Q & A Library

Print this page | Sign up for free e-bulletins
 | Bookmark This Page

Tums for Calcium?

I have been told I should not be taking Tums as a source of calcium. Why not?

Answer (Published 10/30/2006)

Tums provide calcium as calcium carbonate (chalk), which is not always easily absorbed by the body. I recommend using calcium citrate, a form that is better absorbed.

Related Weil Products
Dr. Weil's Vitamin Advisor for Supplements & Herbs - If you are interested in supplementing your diet, and want to take the mystery out of choosing vitamins, try Dr. Weil's Vitamin Advisor. Visit today for your free, personalized Dr. Weil's Vitamin Advisor Recommendation.

Because Tums are less expensive than calcium supplements, you may prefer to risk the absorption problem in order to keep your costs down. This is less of a concern for younger people. But as you age, the amount of acid in the stomach decreases, and acid is necessary for absorption of calcium carbonate. You'll need to take three Tums tablets per day to get 600 mg of elemental calcium.

As you may know, I recently revised my calcium recommendation downward. I made the change after reviewing two large studies conducted by the Harvard School of Public Health, which showed that calcium doesn't actually reduce the risk of osteoporosis as we once thought. I now suggest that women supplement with only 500 to 700 mg of calcium citrate in two divided doses taken with meals, for a total daily intake of 1,000-1,200 mg from all sources. You may want to reduce your supplemental calcium if you ingest high amounts of dietary calcium, such as dairy products such as milk, cheese, cottage cheese and yogurt along with other calcium fortified foods like tofu, soy milk and orange juice. In the past, I recommended supplementing with 1,200 mg daily in divided doses and 1,500 mg for postmenopausal women who were not on hormone replacement therapy.

Men need even less calcium. I now recommend 500 mg from all dietary sources and suggest that men avoid taking any supplemental calcium. High intake of this mineral is associated with an increased risk of prostate cancer. One of the Harvard studies found that men who drank two glasses of milk a day (that translates to about 1,000-1,200 mg of calcium) had twice the incidence of developing advanced prostate cancer.

The lower amounts of calcium I now recommend should be sufficient to protect bones. However, the lifestyle measures listed below can also help prevent bone loss as you get older (after age 30 both men and women begin losing bone mass slowly; this accelerates for women after menopause):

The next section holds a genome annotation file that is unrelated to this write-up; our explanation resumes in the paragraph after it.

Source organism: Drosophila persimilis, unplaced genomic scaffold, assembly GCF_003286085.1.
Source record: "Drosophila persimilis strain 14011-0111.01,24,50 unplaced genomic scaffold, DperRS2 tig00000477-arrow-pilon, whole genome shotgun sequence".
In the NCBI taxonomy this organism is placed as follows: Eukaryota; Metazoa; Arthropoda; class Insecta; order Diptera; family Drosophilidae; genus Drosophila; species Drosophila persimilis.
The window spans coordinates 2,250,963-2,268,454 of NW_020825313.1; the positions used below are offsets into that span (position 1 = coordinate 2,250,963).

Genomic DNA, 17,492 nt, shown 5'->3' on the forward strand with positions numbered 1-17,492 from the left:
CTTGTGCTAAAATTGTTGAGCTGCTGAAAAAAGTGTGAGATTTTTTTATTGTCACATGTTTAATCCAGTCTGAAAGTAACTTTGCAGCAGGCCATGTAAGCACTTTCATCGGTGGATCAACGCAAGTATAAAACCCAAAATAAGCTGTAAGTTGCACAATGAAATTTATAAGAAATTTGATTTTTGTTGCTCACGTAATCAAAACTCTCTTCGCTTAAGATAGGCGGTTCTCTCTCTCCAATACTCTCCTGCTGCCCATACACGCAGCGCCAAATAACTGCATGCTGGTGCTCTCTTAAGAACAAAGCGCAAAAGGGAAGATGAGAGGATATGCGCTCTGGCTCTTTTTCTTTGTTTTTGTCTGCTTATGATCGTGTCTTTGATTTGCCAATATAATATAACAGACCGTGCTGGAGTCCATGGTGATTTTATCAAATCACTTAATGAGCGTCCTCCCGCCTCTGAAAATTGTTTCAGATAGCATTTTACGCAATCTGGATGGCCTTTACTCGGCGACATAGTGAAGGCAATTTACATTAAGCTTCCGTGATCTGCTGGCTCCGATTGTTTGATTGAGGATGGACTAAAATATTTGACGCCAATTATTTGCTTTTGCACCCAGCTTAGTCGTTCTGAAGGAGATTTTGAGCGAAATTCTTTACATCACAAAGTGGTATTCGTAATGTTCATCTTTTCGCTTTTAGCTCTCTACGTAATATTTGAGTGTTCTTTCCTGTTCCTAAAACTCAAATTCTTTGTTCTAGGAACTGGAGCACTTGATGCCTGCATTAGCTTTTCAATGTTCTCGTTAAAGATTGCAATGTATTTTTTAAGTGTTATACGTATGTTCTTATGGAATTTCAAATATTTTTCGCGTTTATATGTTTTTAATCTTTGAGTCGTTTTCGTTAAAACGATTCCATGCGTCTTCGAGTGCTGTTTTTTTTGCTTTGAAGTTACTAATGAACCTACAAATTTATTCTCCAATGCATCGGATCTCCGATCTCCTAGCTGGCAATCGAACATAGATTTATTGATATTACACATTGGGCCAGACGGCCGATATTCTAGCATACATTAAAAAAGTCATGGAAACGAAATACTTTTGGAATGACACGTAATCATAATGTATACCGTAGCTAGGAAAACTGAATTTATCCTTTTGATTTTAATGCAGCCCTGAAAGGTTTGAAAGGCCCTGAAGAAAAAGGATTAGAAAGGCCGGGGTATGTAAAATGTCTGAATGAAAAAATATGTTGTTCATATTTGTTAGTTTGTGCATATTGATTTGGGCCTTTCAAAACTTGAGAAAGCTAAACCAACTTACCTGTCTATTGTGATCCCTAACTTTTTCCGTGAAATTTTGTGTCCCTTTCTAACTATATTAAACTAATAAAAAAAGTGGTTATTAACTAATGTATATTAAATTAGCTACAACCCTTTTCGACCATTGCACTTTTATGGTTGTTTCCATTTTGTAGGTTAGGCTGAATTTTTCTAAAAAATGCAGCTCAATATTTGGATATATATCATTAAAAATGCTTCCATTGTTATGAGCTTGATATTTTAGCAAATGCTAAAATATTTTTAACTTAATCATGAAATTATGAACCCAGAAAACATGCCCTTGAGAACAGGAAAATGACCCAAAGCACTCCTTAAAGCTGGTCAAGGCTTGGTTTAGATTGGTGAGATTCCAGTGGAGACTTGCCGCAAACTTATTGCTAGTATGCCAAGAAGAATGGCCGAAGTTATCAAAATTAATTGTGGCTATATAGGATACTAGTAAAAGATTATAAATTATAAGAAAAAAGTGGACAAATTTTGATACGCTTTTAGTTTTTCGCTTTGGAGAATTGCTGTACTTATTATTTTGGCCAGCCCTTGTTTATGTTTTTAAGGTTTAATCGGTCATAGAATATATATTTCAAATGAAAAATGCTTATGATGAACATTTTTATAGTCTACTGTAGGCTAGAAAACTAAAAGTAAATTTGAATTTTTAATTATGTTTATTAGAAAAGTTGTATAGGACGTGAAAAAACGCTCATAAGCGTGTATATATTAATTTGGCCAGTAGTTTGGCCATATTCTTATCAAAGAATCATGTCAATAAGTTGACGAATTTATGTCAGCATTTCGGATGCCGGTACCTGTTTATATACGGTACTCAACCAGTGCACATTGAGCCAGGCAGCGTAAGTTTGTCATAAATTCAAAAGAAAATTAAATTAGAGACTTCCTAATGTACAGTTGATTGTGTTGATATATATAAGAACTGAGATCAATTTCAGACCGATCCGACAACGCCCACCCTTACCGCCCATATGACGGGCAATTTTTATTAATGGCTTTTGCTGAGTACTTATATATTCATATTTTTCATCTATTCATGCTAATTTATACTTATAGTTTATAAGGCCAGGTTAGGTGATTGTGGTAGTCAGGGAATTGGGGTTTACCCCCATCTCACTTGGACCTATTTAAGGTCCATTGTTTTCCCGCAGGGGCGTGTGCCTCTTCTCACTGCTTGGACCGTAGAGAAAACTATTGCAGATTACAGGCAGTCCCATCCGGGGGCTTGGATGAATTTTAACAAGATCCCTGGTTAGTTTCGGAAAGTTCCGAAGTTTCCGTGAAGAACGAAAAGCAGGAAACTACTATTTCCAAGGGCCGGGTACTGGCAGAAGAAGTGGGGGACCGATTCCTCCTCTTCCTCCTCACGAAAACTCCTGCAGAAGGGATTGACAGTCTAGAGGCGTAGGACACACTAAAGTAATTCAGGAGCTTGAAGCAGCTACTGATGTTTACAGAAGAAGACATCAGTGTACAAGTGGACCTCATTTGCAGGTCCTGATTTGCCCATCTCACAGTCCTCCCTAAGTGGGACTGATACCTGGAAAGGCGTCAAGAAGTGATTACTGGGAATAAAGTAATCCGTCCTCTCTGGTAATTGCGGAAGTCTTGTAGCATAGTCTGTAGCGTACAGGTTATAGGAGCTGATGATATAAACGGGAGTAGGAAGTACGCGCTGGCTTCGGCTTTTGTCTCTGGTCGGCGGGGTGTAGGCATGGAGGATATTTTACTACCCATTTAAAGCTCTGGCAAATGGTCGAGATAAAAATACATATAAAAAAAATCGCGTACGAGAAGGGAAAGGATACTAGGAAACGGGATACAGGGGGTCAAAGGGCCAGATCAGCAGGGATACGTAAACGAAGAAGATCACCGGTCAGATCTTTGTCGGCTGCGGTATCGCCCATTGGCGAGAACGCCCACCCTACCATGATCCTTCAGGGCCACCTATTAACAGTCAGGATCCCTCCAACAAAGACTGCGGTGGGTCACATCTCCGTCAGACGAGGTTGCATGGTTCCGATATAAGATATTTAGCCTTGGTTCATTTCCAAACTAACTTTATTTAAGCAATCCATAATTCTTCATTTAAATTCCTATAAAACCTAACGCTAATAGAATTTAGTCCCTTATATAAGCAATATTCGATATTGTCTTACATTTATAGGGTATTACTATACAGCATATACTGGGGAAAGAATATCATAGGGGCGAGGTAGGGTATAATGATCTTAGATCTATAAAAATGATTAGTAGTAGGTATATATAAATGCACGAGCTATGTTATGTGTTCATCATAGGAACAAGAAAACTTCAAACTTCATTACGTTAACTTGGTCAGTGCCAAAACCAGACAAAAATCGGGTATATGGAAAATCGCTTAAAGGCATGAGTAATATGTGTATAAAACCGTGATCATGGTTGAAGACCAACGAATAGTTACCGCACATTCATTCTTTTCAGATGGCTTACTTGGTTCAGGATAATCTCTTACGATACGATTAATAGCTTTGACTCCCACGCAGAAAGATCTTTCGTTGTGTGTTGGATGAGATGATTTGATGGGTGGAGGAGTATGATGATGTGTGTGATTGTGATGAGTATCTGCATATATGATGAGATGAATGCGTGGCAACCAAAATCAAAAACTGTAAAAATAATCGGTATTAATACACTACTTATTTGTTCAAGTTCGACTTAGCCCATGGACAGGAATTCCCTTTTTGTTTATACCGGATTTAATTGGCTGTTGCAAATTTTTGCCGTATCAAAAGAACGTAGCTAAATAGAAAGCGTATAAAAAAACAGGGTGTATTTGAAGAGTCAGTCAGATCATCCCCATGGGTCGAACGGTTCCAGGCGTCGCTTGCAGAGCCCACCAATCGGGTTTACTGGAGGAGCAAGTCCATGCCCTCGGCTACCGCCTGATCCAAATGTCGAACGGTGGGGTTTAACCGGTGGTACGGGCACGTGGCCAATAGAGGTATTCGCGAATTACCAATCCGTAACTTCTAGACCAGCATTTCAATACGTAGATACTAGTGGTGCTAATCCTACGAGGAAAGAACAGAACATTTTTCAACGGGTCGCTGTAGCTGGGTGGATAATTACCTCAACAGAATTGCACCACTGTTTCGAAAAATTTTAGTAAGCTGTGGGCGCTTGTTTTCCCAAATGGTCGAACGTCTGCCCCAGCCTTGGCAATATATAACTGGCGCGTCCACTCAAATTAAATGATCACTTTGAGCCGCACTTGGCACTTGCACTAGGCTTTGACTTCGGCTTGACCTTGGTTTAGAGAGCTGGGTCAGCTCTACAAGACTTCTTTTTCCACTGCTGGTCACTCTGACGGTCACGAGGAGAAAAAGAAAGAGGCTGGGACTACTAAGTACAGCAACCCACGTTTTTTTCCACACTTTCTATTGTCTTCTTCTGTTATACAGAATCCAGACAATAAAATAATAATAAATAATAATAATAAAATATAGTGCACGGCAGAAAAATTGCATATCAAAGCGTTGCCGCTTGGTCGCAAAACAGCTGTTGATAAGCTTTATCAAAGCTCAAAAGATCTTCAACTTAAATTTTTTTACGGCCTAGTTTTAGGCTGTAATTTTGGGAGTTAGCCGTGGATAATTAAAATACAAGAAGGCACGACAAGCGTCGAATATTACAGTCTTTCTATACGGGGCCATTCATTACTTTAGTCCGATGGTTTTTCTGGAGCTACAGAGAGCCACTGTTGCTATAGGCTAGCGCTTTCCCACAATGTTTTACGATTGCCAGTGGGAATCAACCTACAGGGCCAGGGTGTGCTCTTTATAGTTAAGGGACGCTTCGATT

• Exercise regularly. Make sure to engage in both weight-bearing exercise (walking, jogging or anything else you can do on your feet) and strength training for muscles.
  • Be sure to get adequate vitamin D. I now recommend 2,000 IU of vitamin D3 daily. The ultraviolet B rays of the sun trigger your skin to make vitamin D (provided you're not wearing sunscreen). We don't get much D in our diets, so if you don't get regular sun exposure, it is necessary to supplement with this vitamin.
  • Get adequate daily vitamin K (120 mcg for men, 90 mcg for women). Low intake has been linked to low bone density. You get vitamin K in broccoli, Brussels sprouts, dark green lettuce, collard greens and kale.
  • Watch your protein intake. Too much can promote calcium loss from bones.
  • Take supplemental vitamin A only in the form of beta carotene, as part of a mixed carotenoid product. Preformed vitamin A (identified on vitamin labels as "retinol" or "vitamin A palmitate") can weaken bones.
  • Cut back on caffeine and sodas: too much of either can promote calcium excretion.

Andrew Weil, M.D.

Creative Commons License Some Rights Reserved Creative Commons Copyright Notice
A portion of the original material created by Weil Lifestyle on (specifically, all question and answer-type articles in the Dr. Weil Q&A Library) is licensed under a Creative Commons Attribution-Noncommercial-No Derivative Works 3.0 United States License.

The Weil Vitamin Advisor
Get your FREE personalized vitamin recommendation & supplement plan today!

Dr. Weil on Healthy Aging
Your Online Guide to the Anti-Inflammatory Diet. Start eating for your health - begin your free trial now.

Dr. Weil's Spontaneous Happiness
Achieve emotional well-being in just eight weeks! Start your 10-day free trial now!

Vitamin Library
Supplement your knowledge with Dr. Weil's essential vitamin facts. Learn why they are necessary and more.

Dr. Weil's Optimum Health Plan
Your 8-week plan to wellness.
Begin your journey today!

Dr. Weil's Head-to-Toe Wellness Guide
Your guide to natural health.
Use the Wellness Guide today!

Dr. Weil's Anti-Inflammatory Diet
Food Pyramid

Our interactive tool can help improve overall health through diet.

Condition Care Guide
Learn about health conditions from acne to vertigo, and Dr. Weil's view of the best treatment options for each.

Healthy Recipes
Discover a treasure trove of healthy, healing foods and creative, delicious ways to prepare them.

Q&A Library
Over 2,000 questions from you and their corresponding answers from Dr. Weil.

Copyright © 2015 Weil Lifestyle
Information on this web site is provided for informational purposes only and is not intended as a substitute for the advice provided by your physician or other healthcare professional. You should not use the information on this web site for diagnosing or treating a health problem or disease, or prescribing any medication or other treatment.

Ad Choice
Advertising Notice

This Site and third parties who place advertisements on this Site may collect and use information about your visits to this Site and other websites in order to provide advertisements about goods and services of interest to you. If you would like to obtain more information about these advertising practices and to make choices about online behavioral advertising, please click here